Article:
Submitted to: Journal of Bacteriology
Publication Type: Peer Reviewed Journal
Publication Acceptance Date: 3/13/2007
Publication Date: 6/1/2007
Citation: Talaat, A.M., Ward, S.K., Wu, C., Rondon, E., Tavano, C., Bannantine, J.P., Lyons, R., Johnston, S.A. 2007. Mycobacterial Bacilli are Metabolically Active during Chronic Tuberculosis in Murine Lungs: Insights from Genome-Wide Transcriptional Profiling. Journal of Bacteriology. 189(11):4265-4274. Interpretive Summary: This study examines the gene expression patterns that occur in Mycobacterium tuberculosis (TB) during the chronic stages of infection. A hallmark of TB pathogenesis is this latent or chronic stage where little to no clinical signs are observed. During this time, the organism can persist within the host for several years until some unknown signal reactivates the infection. By using DNA microarrays we were able to identify a list of genes actively turned on during the chronic stage infection in mice. One of these genes (Rv0348) was found to potentially regulate 136 genes involved in various aspects of chronic TB. This transcriptional regulator (Rv0348) was expressed and shown to bind DNA regions that promote gene expression in several of these 136 genes. These finding have provided several clues and new research leads into the pathogenesis and biology of persistent TB infections.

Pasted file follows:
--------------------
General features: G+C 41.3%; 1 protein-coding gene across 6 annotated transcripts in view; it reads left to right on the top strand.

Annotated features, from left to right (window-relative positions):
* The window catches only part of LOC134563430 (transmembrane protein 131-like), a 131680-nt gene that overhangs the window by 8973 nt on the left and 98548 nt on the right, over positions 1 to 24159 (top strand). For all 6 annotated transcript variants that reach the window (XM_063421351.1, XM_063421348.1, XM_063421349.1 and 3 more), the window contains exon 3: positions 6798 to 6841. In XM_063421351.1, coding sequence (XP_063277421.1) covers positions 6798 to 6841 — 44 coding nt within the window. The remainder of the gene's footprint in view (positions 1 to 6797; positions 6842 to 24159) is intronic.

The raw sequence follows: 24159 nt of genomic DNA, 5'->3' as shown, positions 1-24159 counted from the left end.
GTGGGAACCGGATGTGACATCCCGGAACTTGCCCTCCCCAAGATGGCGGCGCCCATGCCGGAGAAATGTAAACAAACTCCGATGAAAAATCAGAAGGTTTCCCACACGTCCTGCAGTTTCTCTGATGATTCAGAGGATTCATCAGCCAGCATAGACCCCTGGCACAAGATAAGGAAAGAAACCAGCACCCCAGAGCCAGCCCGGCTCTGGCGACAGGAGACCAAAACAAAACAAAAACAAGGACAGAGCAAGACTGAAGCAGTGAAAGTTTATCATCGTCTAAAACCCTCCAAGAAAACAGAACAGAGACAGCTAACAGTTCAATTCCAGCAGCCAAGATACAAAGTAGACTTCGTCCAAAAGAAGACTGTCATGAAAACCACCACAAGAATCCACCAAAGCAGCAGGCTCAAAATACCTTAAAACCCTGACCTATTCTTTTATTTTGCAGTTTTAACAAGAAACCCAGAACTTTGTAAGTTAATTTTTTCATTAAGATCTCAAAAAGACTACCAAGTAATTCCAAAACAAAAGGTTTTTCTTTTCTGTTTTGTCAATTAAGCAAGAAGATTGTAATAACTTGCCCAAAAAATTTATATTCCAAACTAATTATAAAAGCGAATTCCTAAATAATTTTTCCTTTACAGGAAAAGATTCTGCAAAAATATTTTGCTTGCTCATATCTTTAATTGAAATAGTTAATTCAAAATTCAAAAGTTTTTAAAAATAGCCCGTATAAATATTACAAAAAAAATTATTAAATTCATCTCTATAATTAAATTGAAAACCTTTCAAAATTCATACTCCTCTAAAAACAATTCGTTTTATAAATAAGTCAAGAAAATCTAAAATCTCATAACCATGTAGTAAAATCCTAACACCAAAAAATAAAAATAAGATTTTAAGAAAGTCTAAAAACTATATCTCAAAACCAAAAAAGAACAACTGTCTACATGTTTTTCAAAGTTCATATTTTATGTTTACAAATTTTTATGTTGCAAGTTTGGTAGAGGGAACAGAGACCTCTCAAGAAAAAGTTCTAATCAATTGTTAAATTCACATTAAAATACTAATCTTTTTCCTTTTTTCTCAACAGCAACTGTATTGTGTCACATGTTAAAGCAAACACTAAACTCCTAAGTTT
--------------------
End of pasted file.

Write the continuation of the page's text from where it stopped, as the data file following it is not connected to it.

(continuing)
Technical Abstract: Chronic tuberculosis represents a major health problem for one third of the world’s population today. A key question relevant to chronic tuberculosis is the physiological status of Mycobacterium tuberculosis during this important stage of infection. Previous work on chronic tuberculosis revealed that mycobacterial bacilli persist at a constant level with a very slow growth rate but did not identify the molecular basis of persistence. Characterizing key metabolic pathways activated during chronic infection will improve our understanding of the pathogenesis of M. tuberculosis. We devised an approach based on whole-genome microarrays to investigate the expression profile of M. tuberculosis during entry to the chronic stage of tuberculosis in murine lungs. Our analysis indicated that though the colonization levels of M. tuberculosis remained stable, the bacilli were metabolically active with detectable transcriptional levels in almost 50% of the genes. Interestingly, a set of potential transcriptional regulators was activated at later times during infection implying a role in mycobacterial persistence. One of these regulators (rv0348) was found to potentially regulate 136 genes involved in various aspects of chronic tuberculosis. Additional sets of genes were up-regulated during the reactivation stage indicating a possible role for mycobacterial resurgence when the host immunity is suppressed. Meta-analysis of gene expression profiles of M. tuberculosis indicated that the profile of those surviving in mouse lungs was significantly different from those surviving under hypoxic and oxidative stressors examined in vitro but was similar to those surviving in macrophage and in human lungs. Taken together, our data provide a better definition of the transcriptional machinery activated during chronic tuberculosis with unprecedented access to the mycobacterial microenvironment during infection.